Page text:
RESEARCH DATA ON IMPACT OF IMPROVED HERMETIC STORAGE (PURDUE IMPROVED CROP STORAGE TECHNOLOGY) (PICS) ON THE FOOD SECURITY, INCOME AND POVERTY OF COWPEA FARMERS IN NORTHWESTERN, NIGERIA
This research was carried out in response to a situation where cowpea farmers in Nigeria, especially Northwestern Nigeria had to embark on the massive use of chemicals to store their cowpea as a result of great post harvest losses they experienced from the attack of cowpea bruchid [Callosobrochus maculatus (Fab)]. In the process of using these chemicals the farmers usually abuse and misuse them, often resulting in human and environmental hazards. There were reports of whole families dying as a result of the consumption of contaminated cowpea. This led to a clarion call and advocacy for a radical shift from chemical storage to non-chemical hermetic storage in order to ensure food safety in the region. This led to the improvement of the triple bagging system by Purdue University, in Lafayette, USA. The PICS technology was introduced to Nigeria in 2008 with demonstrations of its use by IITA, Ibadan, Nigeria. Since then, the adoption and use of PICS has been on the increase in Nigeria especially in Northwestern, Nigeria where cowpea is massively cultivated on account of favourable climatic conditions for the crop there. Since 2008, not much work has been done on the impact of PICS on the food security, income and poverty of farmers in the region, hence this research was carried out. A sample of 480 farmers from three states of the region were used for the study. Analytical tools used for the study included t-test for the social and demographic characteristics of the farmers, Food Security Index, FGT Poverty Index, Logistic Regression for PICS adoption and Propensity Score Matching was used to measure the impact. The results of the analysis showed that PICS has had a positive impact on the food security, income as well as reduced the poverty of cowpea farmers in the region who adopted the technology.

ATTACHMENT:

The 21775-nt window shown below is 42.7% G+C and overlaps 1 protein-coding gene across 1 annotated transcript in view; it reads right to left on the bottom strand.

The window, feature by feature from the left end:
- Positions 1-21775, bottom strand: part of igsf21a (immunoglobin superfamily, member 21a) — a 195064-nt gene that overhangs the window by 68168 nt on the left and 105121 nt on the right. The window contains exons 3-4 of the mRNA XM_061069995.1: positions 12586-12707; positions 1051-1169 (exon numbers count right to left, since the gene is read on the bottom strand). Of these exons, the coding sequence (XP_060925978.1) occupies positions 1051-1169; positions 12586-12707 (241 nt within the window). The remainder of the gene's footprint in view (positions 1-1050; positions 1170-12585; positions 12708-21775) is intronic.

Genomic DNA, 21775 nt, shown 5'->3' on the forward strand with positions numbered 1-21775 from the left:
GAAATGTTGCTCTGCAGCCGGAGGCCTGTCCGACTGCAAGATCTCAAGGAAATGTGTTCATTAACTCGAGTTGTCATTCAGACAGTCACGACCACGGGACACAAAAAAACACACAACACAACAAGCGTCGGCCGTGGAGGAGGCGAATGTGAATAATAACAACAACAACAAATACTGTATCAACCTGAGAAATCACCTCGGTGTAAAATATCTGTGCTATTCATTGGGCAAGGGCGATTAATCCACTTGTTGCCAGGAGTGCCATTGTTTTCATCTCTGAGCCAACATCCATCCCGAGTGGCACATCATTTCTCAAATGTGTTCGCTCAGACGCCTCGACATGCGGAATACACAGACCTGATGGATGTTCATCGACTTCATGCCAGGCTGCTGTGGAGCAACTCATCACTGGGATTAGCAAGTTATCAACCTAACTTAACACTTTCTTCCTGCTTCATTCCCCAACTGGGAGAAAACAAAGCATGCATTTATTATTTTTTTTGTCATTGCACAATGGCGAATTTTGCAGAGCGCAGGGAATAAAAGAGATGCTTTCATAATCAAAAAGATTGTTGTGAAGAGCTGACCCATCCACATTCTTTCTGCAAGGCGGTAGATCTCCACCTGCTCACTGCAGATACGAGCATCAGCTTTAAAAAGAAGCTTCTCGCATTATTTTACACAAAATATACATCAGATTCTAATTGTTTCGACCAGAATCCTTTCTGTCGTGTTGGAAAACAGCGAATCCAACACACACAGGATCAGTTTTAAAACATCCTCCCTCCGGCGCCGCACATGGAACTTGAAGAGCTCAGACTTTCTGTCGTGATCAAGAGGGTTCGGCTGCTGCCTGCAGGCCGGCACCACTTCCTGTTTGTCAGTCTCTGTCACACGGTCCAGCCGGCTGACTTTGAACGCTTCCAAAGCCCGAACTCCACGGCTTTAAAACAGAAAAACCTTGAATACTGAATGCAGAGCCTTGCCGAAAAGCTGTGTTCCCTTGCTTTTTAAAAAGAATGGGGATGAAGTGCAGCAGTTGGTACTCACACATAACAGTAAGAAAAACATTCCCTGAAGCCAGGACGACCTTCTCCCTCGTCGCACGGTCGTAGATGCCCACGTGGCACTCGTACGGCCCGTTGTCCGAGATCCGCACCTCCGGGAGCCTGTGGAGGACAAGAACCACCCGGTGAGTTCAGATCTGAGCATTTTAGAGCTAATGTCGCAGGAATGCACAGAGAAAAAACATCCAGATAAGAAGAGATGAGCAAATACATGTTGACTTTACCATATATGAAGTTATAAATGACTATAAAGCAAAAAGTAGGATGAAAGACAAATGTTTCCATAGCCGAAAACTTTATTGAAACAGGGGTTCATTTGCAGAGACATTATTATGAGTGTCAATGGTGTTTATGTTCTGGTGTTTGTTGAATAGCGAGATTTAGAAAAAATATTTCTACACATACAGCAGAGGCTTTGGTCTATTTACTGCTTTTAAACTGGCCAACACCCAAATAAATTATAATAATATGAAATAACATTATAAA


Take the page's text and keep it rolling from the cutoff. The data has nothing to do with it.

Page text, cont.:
Steps to reproduce
We used purposive and random sampling to sample 480 cowpea farmers from three out of the seven states in Northwestern Nigeria. The farmers were those who had participated in PICS training during demonstrations by IITA and had adopted the technology ( that is adopters ) on the one hand and those who had not adopted the technology ( that is non-adopters) who shared the same characteristics. In order to reduce selection bias and effectively measure the impact of PICS, Propensity Score Matching was used.